The Edinburgh Fringe Festival, also referred to as simply The Fringe, features a whopping 55,000 performances in more than 300 venues. This festival dates back to 1947 and celebrates everything that is performing arts, from theatre to comedy to cabaret.
6. Not in a Royal mile!
One of the funniest Edinburgh city facts is that the Royal Mile isn’t technically a mile long. Sitting in the Old Town, stretching from Edinburgh Castle to Holyrood Palace, the Royal Mile is actually 1.13 miles and composed of several shorter streets. Furthermore, this isn’t the road’s official name, and businesses along it must use their real postal addresses.
7. Edinburgh: The home of Harry Potter
What is Edinburgh famous for in the modern literary world? Harry Potter! Author J.K. Rowling, wrote the majority of the Harry Potter books while living in Edinburgh, drawing a lot of inspiration from the city.
You can still visit many of her writing haunts, such as the The Elephant House, and see if you get inspired yourself.
8. Harry Potter on set
Many scenes in the Harry Potter films were also shot in Edinburgh; you’ll find a lot of familiar locations if you know where to look. You can take a Harry Potter tour, find a location guide online, or simply take a wander and see where you recognise. There are a few Potter themed shops that will get you in the mood too.
9. The impressive Edinburgh Castle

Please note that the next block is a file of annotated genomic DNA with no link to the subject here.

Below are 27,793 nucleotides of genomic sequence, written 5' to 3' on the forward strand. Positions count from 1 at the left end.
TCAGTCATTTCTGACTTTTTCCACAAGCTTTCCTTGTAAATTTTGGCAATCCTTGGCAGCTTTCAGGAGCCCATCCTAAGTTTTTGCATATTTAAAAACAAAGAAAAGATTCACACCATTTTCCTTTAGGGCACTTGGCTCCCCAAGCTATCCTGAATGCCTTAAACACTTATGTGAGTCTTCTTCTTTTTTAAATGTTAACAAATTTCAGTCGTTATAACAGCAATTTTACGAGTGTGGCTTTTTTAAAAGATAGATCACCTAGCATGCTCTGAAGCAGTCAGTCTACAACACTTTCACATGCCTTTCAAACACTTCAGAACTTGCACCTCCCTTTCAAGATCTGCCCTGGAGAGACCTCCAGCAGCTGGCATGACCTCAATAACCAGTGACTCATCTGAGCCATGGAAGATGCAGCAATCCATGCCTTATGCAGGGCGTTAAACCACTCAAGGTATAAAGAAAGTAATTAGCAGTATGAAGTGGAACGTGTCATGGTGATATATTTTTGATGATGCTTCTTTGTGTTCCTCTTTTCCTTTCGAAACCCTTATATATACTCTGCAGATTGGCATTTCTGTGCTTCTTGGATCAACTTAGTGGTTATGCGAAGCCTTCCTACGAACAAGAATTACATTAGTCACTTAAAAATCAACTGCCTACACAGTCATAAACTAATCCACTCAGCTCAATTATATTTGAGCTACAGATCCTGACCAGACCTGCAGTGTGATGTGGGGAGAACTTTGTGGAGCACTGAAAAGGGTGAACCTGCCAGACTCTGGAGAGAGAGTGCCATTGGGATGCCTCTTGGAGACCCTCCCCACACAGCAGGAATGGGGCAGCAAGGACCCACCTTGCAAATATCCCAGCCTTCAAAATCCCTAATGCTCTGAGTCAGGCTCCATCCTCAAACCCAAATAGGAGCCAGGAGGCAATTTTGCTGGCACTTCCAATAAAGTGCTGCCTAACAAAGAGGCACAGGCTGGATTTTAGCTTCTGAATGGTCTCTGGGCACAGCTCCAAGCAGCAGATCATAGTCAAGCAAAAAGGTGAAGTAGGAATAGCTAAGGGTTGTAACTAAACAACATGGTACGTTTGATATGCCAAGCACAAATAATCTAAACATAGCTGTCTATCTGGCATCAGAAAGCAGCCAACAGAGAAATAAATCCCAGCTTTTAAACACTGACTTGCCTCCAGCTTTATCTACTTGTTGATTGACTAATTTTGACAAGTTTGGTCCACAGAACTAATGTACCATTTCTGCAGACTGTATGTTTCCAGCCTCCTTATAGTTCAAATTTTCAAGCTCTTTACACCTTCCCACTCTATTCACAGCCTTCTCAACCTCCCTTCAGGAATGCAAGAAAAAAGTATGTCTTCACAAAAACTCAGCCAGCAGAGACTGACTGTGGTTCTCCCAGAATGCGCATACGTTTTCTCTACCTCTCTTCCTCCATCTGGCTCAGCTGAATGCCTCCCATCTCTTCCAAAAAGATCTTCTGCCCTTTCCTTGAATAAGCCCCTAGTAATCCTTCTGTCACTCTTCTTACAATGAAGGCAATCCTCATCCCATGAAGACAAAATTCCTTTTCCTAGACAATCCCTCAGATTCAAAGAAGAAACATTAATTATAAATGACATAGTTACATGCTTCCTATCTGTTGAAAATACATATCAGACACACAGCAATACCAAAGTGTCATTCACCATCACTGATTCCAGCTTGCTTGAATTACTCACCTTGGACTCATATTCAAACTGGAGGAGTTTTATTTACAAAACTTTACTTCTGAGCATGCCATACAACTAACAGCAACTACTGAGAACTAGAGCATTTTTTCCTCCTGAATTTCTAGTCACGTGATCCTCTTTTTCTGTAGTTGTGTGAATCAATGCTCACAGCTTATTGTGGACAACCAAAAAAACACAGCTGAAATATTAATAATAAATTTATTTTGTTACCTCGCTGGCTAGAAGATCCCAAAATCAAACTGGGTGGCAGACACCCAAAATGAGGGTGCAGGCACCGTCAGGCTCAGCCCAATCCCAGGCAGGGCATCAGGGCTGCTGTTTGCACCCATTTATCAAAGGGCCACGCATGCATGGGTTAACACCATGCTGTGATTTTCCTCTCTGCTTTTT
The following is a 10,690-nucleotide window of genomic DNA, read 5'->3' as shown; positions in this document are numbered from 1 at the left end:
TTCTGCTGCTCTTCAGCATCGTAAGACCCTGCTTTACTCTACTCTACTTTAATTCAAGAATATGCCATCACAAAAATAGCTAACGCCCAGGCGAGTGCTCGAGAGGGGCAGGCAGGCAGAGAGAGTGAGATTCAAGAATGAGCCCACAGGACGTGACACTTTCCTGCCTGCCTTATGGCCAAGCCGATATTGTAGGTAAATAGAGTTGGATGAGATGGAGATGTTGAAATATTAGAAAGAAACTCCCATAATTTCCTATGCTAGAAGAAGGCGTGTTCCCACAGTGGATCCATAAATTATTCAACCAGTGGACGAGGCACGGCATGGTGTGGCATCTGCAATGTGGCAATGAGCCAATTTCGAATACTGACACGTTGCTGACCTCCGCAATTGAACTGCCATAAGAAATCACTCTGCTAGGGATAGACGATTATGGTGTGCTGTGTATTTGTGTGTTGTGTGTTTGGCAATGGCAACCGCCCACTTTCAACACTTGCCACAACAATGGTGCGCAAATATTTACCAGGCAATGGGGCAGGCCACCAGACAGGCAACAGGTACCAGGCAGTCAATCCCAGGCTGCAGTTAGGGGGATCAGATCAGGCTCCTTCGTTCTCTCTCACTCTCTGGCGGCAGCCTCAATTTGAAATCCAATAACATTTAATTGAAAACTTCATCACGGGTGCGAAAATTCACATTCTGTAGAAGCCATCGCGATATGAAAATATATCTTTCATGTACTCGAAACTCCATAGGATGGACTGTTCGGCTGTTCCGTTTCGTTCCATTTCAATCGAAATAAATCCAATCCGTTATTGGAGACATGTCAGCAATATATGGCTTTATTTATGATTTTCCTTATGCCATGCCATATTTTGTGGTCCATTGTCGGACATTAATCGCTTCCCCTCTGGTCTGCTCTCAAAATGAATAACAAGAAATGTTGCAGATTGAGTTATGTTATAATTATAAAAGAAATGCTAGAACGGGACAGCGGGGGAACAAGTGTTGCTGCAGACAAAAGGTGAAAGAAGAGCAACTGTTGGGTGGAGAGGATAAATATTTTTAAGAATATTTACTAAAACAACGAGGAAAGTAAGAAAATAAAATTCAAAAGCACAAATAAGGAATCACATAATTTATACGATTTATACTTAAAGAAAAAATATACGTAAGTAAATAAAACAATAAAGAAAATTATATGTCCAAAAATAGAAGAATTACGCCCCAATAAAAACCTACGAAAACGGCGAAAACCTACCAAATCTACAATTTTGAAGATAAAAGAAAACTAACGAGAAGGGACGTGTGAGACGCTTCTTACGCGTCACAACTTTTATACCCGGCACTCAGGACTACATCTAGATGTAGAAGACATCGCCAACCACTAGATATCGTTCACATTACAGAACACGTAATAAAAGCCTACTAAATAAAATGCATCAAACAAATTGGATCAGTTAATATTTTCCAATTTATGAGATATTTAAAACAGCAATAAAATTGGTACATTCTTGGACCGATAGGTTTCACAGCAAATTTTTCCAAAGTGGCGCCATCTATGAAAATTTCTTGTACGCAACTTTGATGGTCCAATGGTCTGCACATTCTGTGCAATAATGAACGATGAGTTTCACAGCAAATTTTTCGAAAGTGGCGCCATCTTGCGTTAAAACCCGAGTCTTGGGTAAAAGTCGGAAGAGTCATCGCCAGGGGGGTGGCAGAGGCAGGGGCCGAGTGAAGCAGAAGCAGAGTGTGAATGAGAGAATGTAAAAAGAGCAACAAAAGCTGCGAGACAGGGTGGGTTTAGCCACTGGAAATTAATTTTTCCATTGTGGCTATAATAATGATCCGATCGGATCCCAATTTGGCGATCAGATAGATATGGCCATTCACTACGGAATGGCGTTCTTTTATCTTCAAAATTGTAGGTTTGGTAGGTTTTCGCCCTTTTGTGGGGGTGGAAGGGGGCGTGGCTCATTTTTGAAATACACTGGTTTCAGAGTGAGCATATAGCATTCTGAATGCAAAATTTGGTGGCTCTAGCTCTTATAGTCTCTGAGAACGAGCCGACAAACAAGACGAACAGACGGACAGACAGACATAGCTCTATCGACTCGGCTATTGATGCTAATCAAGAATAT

Sitting upon Castle Rock and looking out over the city, Edinburgh Castle paints an impressive picture. While the castle has naturally developed over time, there has been a royal castle in this location for 1,100 years!
One of the most important strongholds in Scotland, this castle has been under siege 26 times, making it one of Great Britain’s most besieged castles.
10. A stronghold for elephants
Another one of our favourite facts about Edinburgh Castle is that it used to be home to an elephant. The elephant was brought home by the 78th Highlanders from Sri Lanka in 1838. It became a mascot for the regiment and head of the marching band. It also reportedly soon developed a taste for beer.
11. The lost honours
The Honours of Scotland, generally referred to as the Scottish Crown Jewels, is the British Isles’ oldest surviving set of crown jewels. The set, which is comprised of a sceptre, sword, and crown, were first used as a set for the coronation of Mary, Queen of Scots in 1543.
For their safety the Honours were hidden within the castle in 1707, and were subsequently considered lost until they were rediscovered in 1818.
12. Taking the hot seat
Did you did you know that the rock on which Edinburgh Castle sits is actually an extinct volcano? There is another extinct volcano on the other side of Edinburgh too, the summit known as Arthur’s Seat. Both have been extinct for hundreds of millions of years, so no need to fear an eruption!
13. The Stolen Stone of Destiny
The Stone of Destiny, or Stone of Scone, is an important ceremonial symbol in Scotland. In 1269 it was taken by English King Edward and installed in Westminster Abbey.
One fateful Christmas Day, four incensed Scottish students stole the large piece of ceremonial sandstone, moving it to Arbroath Abbey. The stone was recovered and sent back to Westminster Abbey. In 1996 the stone was officially returned to Scottish soil, and is now housed in Edinburgh Castle.